How to Jump Start Your Weight Loss this Month (and Make This the Year to Get Your Pre-Baby Body Back!)
Filed Under: Mom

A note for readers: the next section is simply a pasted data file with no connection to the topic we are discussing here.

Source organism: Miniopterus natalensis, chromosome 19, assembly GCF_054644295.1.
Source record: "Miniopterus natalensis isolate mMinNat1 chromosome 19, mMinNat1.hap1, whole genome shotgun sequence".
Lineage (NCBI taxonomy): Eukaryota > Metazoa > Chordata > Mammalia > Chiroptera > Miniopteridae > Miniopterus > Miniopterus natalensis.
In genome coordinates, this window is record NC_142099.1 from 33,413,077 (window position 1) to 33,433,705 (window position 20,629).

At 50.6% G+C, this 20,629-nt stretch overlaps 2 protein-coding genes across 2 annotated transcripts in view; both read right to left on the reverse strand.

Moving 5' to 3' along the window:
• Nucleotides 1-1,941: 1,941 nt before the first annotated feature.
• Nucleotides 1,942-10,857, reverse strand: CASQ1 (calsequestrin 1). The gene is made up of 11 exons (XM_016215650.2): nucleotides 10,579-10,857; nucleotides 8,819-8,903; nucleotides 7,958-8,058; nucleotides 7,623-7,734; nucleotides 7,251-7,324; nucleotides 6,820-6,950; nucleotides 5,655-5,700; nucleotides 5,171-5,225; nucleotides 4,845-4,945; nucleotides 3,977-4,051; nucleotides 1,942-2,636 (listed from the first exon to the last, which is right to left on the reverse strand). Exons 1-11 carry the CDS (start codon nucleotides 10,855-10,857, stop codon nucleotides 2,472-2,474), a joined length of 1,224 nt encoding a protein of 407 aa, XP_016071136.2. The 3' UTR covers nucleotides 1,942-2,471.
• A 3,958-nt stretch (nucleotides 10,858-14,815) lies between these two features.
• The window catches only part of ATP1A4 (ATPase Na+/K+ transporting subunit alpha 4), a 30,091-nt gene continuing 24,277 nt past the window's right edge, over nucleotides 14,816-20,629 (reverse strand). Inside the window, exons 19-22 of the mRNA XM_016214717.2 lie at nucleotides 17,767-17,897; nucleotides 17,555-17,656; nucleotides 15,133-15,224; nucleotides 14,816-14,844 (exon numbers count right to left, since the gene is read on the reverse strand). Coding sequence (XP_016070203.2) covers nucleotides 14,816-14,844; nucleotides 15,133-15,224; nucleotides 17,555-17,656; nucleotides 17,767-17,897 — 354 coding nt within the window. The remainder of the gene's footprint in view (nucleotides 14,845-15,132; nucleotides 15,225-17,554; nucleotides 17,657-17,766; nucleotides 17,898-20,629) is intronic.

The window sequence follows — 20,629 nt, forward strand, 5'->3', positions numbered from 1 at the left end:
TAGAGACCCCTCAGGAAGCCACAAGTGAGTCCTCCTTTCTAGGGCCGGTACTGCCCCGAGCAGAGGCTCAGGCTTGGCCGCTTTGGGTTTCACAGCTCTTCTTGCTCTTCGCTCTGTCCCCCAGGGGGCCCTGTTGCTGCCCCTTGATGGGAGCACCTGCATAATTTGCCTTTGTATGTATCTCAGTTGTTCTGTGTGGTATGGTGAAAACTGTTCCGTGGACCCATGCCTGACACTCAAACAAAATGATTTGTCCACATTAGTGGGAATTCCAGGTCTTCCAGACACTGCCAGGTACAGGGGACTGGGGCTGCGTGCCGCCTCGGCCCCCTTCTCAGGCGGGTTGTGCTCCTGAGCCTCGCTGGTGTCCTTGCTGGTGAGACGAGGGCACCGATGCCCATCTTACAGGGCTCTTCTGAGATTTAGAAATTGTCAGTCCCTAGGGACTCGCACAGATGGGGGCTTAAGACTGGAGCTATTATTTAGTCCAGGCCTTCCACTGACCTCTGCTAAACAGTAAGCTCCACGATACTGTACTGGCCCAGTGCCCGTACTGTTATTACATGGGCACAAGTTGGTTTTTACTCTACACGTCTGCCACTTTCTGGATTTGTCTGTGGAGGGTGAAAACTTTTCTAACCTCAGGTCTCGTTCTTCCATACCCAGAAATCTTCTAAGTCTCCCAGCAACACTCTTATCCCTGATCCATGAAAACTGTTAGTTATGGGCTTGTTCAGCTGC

this the year that you put away those roomy maternity sweaters (I know they’re comfortable…but it’s time for them to go!) and elastic-waisted jeans in lieu of more fitted—and yes, sexier!—attire. #1. Clean out your fridge (and your cupboards). I know the feeling: you still have half that amazing (and expensive) dessert you bought (or made) for New Year’s Eve—and it’s now sitting, tempting, in your fridge. You can’t throw it out; that would be wasting food. And, in your mind, you won’t eat any of it now that it’s January. But trust me, when the baby starts crying and the phone is ringing and you start to get frazzled, all it takes is one teeny, tiny bite to spin right out of control (and before you know it, the entire thing is gone). If you don’t want to toss it in the trash, take it to work with you (or have your husband take it to work with him) and leave it in the company kitchen for nibblers. Or, wrap it up tight with layers of plastic wrap, and put it in the back of the freezer. You’d have to be really desperate to take it out and gnaw on a frozen piece! Do the same for any other treats that you’ll be tempted by—in your fridge, cupboards, or that candy dish on your dining room table. Don’t try to give it to your neighbors or friends, though, as they’ll most likely say what all my friends say: “Don’t give it to me; I’ll just eat it!” (It’s comforting to know it’s not just us moms with a waning willpower “issue”!) #2. Get a good water bottle (or two)—and keep it full and with you at all times. We all know the drill: drink more water; it’s important for everything—from producing enough breastmilk to keeping our skin glowing. But how many of us actually drink enough water? Not many. I know, speaking for myself: if I don’t keep a water bottle with me at all times, I won’t drink. But water is so important for weight loss, too. A German study—conducted at Berlin’s Franz-Volhard Clinical Research Center—found that drinking about 17 ounces of water (that’s just a little more than two, eight-ounce cups) increased the metabolic rate (the rate by which you burn calories) in the people studied by 30 percent. What that means: if you were to change nothing else but drink more water (at least 8 eight-ounce cups (does she mean 8 cups a day? Need clarification), you might burn an extra 17,400 calories over the course of a year, for weight loss of about 5 pounds. I bought myself one of those hard plastic, BPA-free plastic water bottles with a built-in straw (which helps you drink even more). Make it a point to keep your bottle with you wherever you go every day this month (and all year round, too) so you drink more! #3. Figure out an exercise plan…that’s realistic. I’ve always started off January on the right foot, vowing to exercise just 30 minutes a day. And after a couple of weeks of very determined working out, it falls off to four days a week, and then three. That’s where it usually levels off—and I usually feel like a failure as a result. So I say to you: do not vow to work out every day; it’s simply not realistic and not sustainable long term. While all the experts recommend 30 minutes a day, they actually don’t realize how much movement moms like us go through in a single day (up and down the stairs to check on baby, bending down and picking up baby about 50 times a day, walking in the stroller, etc). In my mind, this movement equals exercise, although it’s not exercise, however, that will get you toned. That’s why you still need some cardio, so figure out when you can realistically fit in 30 to 45 minutes of cardio three times a week. It might be in the morning before baby gets up, it might be when you know you’ll have babysitting help, or it might be in the afternoon or evening while baby is napping/sleeping. If you have to, mark it on your calendar every week, this month and throughout the year. That way, you can see when you plan to work out—and you’ll be more likely to do it. #4. Make a brand-new, super-motivating, playlist. Just like you’ve got to mix things up when it comes to your workouts, so too do you have to mix things up when it comes to your music. Choose songs that are fast-paced and will keep you going through your entire workout. (I’ve found that some days, this is the only thing keeping me exercising!) Some of my new workout faves? International Love by Pitbull, Wide Awake by Katy Perry, Whistle by Flo Rida, and for the cool-down: Begin Again by Taylor Swift. #5. Do not think, or say, the word “diet”! The last thing you need to do is start depriving yourself—or think that you’re depriving yourself. I know for me, as soon as I start to think I’ve got to lose weight and cut down on what I’m eating, I start eating more! That may be the reason a study in the journal Appetite found that women who followed strict diets were more vulnerable to temptation—and weight gain—than those who followed a much less strict eating plan. So less strict and more laissez-faire is the name of the game this month, and every month. You’re changing your lifestyle and making over a few bad habits…that’s it. #6. Rethink your cardio—do sprints. You’ve finally gotten onto the elliptical for some hard-core calorie-busting, but if you’re like me, you probably set it on the same level (or two) for your entire workout. Change that, starting today. Doing interval sprints—adding one minute of faster, stronger cardio—sandwiched between every three to four minutes of cruising will up your calorie burn, big time. And you’ll see results in less time. Trust me, this works—whether you mix in a fast run with jogging on the treadmill; a jog mixed in with a walk; or just a faster pace mixed in with a slower pace of any exercise you’re doing. #7. Add in just three more fruits and veggies today. You’ve heard the recommendation to eat 5 to 9 servings of fruits and veggies a day, but sometimes that just seems impossible. I recommend adding just three servings of fruits and veggies to whatever else you’re eating during the day to boost your nutrient intake—and to help fill you up, so you’re less likely to snack on other fattening snacks. (Whole fruits and veggies—not their juices—are high in fiber.) Snack on an apple with peanut butter mid morning to help you last until lunchtime or carrots and hummus mid afternoon (adding protein helps keep hunger at bay longer). Or add an avocado or greens to your sandwich at lunchtime. You get the idea. It’s that simple. #8. Cut 100 to 200 calories from each meal today—and every day this month. The last thing you want to do is extensively cut calories; then you’ll just feel deprived and want to eat even more. Instead, cutting just a few calories from every meal allows you to approach weight loss in simple, manageable steps—and doing so, never actually feels like you’re dieting. For example, instead of a latté with breakfast, opt for one with skim milk or a plain coffee/tea. For lunch, have the low-fat dressing (and dip your salad in it, instead of drizzling it over your salad) instead of the regular dressing; and for dinner, leave a few bites on your plate (or skip the bread). #9. Eat soup first. Heading out to eat—or just eating at home? Have a broth- or vegetable-based soup first. Studies indicate that those who eat soup before a meal consume fewer calories during the meal than those who didn’t eat soup first. #10. Use the salad plate—and limit yourself to just one serving. I’m the first to admit it; whenever I have a big dinner plate, I fill it up. But if you use smaller plates (and utensils), you’ll just eat less (but only if you limit yourself to one serving), according to Cornell University researchers. The researchers found that those who ate with bigger serving plates/bowls/utensils took in about 100 more calories at the meal than those with smaller plates/bowls/utensils. Again, every little bit adds up! #11. Sit down at a table every time you eat. Ask my husband about this one: I’m famous for standing at the counter and nibbling—from the leftover serving bowl from dinner, from my kids’ plates before I scrape them, from whatever I’m doling out for my kids’ lunches the next day. It is very hard to break this habit, but making this the rule every day this month until it becomes engrained in your daily habits is critical for weight loss. You can take in hundreds of calories a day from just nibbling alone (Note to self!)! #12. Do not talk on the phone (or work on the computer) while you’re eating. This is all too common when you’re a mom, I get it (and I live it every single day)…the baby just went down to sleep and you have a hundred things you can do, including returning that phone call. Why not just gab and nibble at the same time? The reason: you’ll take in more calories than you would have if you focused on your eating. Researchers from France’s Hotel-Dieu Hospital found that women who listened to a story during lunch ate 15 percent more than those who dined in silence. Not to mention, you’ll enjoy what you’re eating so much more. #13. Chew gum while you’re cooking dinner. I’m not a big gum chewer, but I think that I’m going to start, particularly while I’m cooking dinner. Researchers at Louisiana State University discovered that people who chewed gum throughout the afternoon were less likely to snack mindlessly than those who didn’t. The kind matters, too: opt for either the spearmint or peppermint flavor. It seems that these scents stimulate the area of the brain that registers fullness, helping you eat less. #14. Eat an apple a day—before a meal. It seems that doing so can do more than just keep the doctor away. In one Penn State University study, researchers found that women who ate an apple before a pasta dinner consumed 15 percent less (about 187 fewer calories) than those who sipped on juice. It seems that because apples are high in fiber, you stay satisfied much longer. #15. Try to get more sleep. This is very hard to do when you’re a mom of a baby or teething toddler. But it’s critical to losing the baby weight (and may be one reason it takes women until after their babies are sleeping through the night to start dropping pounds). But research in the Public Library of Science journal found that people who logged fewer than five hours of sleep a night had lower levels of leptin, a hormone that controls how full you feel, than those who snoozed for eight. What’s more, the sleep-deprived also had higher levels of ghrelin, another hormone that stimulates appetite. When you’re exhausted, you just feel hungrier and less satisfied after meals. Ask your husband (or a relative) to do the night shift for you one or two days a week—so you can start getting back some of your sleep. #16. Mist your pan with oil. I once read this tip somewhere and cut it out and pasted it up: If you mist your sauté pan with oil instead of pouring in oil, you save calories and fat. Free-poured oil comes out at a rate of 1 tablespoon a second, which can add 14 grams of fat and 120 calories. But a spritz from a mister adds only one-third a teaspoon (or about 40 calories and 1 gram of fat). #17. Skip the “diet” food. “Light”, “Reduced carb”, or “Fat-free” versions of your favorite food won’t satisfy your cravings (I know they don’t mine!). One study from Cornell University found that women who rated their lunch highly enjoyable (and satisfying) said they planned to eat less the rest of the day than did those who weren’t as satisfied. Instead, measure out one portion of what you really want—then step away from the snack cupboard. #18. Turn up the lights! Mood lighting is always great, particularly when you’re spending some much-needed quality time with your hubby after baby’s asleep. But research shows that the brighter the light, the less you’ll eat! So turn those lights up! #19. Turn down the music! Sometimes I listen to music—anything from Disney tunes to top 40—on our kitchen radio while I’m cooking dinner. But instinctively I turn it off when sitting down to eat (there’s something so jarring about listening to music while I’m eating; I’ve found that the faster the tunes, the faster I eat—and the more indigestion I have, too). There’s research to back it up: a study at Georgia State University found that listening to tunes during a meal actually increases food consumption (hey, I could have saved them the money and told them that!) #20. Eat eggs for breakfast. Start off your day with some scrambled eggs (my favorite!). I love to mix up a batch and share them with my one-year-old—we sit together and “read” the paper while we eat our eggs. Turns out, I’m doing something right here: a Saint Louis University study found that people who ate eggs as part of their breakfast felt fuller and actually consumed less the rest of the day (164 calories less) than those who ate a bagel with cream cheese. Over time, these calories add up to weight loss! #21. Eating out? Ask the waiter to cut your order in half—and put the other half in a doggie bag, before the meal even comes to the table. This is a favorite trick of mine; portion sizes are way too large at restaurants and I will eat everything put in front of me if given the chance. This trick allows me to have my meal (whatever I want)—with leftovers for the next day. #22. Ordering in pizza? Order a pie with half the cheese. Most people don’t realize they can dictate how much cheese goes on their pizza, but you can…just by speaking up. Depending on what kind of pie you’re ordering, you can save up to 12 grams of fat per slice. (Another trick I learned: dab the oil off your pizza with a spare napkin or paper towel. Sounds obsessive, I know, but you cut off a lot of the grease and can save extra fat. Hey, every little bit counts! #23. Eat some grapefruit. People who added half a grapefruit to every meal (half grapefruit for breakfast, cut up grapefruit on your salad at lunch, and half a grapefruit as a snack before dinner) lost an average of 3.6 pounds over the course of 12 weeks, according to a study conducted at the Scripps Clinic, in La Jolla, California. It seems grapefruit helps to decrease levels of the fat storage hormone, insulin. (But if you’re taking any kind of medication, ask your doctor if you can eat grapefruit. Canadian researchers recently found that grapefruit interferes with the effects of many common medications.) #24. Don’t rush through your meals. While I love to sit down with my kids to eat dinner, sometimes I just need to sit alone—in peace—after the kids have been fed and are playing, for an indigestion-free meal. (I find that I eat quickly—too quickly—when surrounded by kids who are always asking me for something…a new fork, a glass of water, more dinner, etc.) It takes 20 minutes for the body to register that it’s full, so if you eat too quickly, it’s easy to eat too much. #25. Cut out soda—even the diet kind. I’ve never been much of a soda fan, but a recent Brazilian study—published in the journal Appetite—found that eating diet products (like diet soda) with non-nutritive sweeteners, in the form of saccharin or aspartame, led to weight gain….even when total caloric intake wasn’t increased. It’s interesting: no study has actually found that diet soda helps you lose weight; it’s always just been assumed. So do your body a favor and cut it out entirely. If you need a replacement, try naturally flavored seltzers, which have zero calories and nothing artificial. If you need a bit more flavor, add a splash of fruit juice. #26. Add weights to your workout routine. Invest in a pair of dumbbells and/or a kettlebell (a cast-iron weight resembling a cannonball with a handle)—and start lifting at home while the baby is sleeping or while you’re at the gym. You’ll need to do 3 sets of 10 to 12 reps twice weekly to start seeing results (you’ll look firmer and be stronger). Building muscle also boosts your metabolism, so you’re able to burn more calories all day long. (Half an hour of lifting weights burns about 100 calories, too.) #27. Swap your whole wheat bread for rye or pumpernickel. In one Swedish study, people who ate a slice of rye felt fuller longer. The reason? Rye and pumpernickel are higher in fiber, which means they’re digested more slowly, keeping you satisfied longer. (Look for brands of bread that have at least 5 grams of fiber per slice.) #28. Stop eating before you’re stuffed. There’s a cool principle in Japan called hara hachi bunme, or eating until you’re 80 percent full. It’s a good philosophy to put into practice this month. (In Japan, they also wait 20 minutes before heading back for seconds to avoid overeating—another good eating philosophy!) #29. Tempted to eat the rest of the cookies? Give yourself at least 30 minutes. Make a deal with yourself that you can eat all the cookies you want, but you have to allow at least 30 minutes to pass before you can have them. (Hint: in that time, the temptation will probably go away—saving you a lot of calories.) #30. Cleaning counts. There are some days when I’m faced with a hour or two of free time (when my baby is sleeping) and I think I should work out on my home elliptical. But I end up cleaning the house instead—and feeling guilty because I skipped my workout. Most people don’t realize but cleaning counts as movement, particularly if you’re doing it nonstop for at least an hour. (You can burn about 200 calories an hour doing it.) #31. Don’t be so hard on yourself! You gave birth to a beautiful baby—and supported him/her for 9 whole months. In a nutshell, you’re amazing. A single slipup (or two), here or there, won’t cause you to put on 10 pounds. The key is to shake it off, and just get right back on track. Do you have a tip to share? Tell us what you think of these 31 tips on Facebook.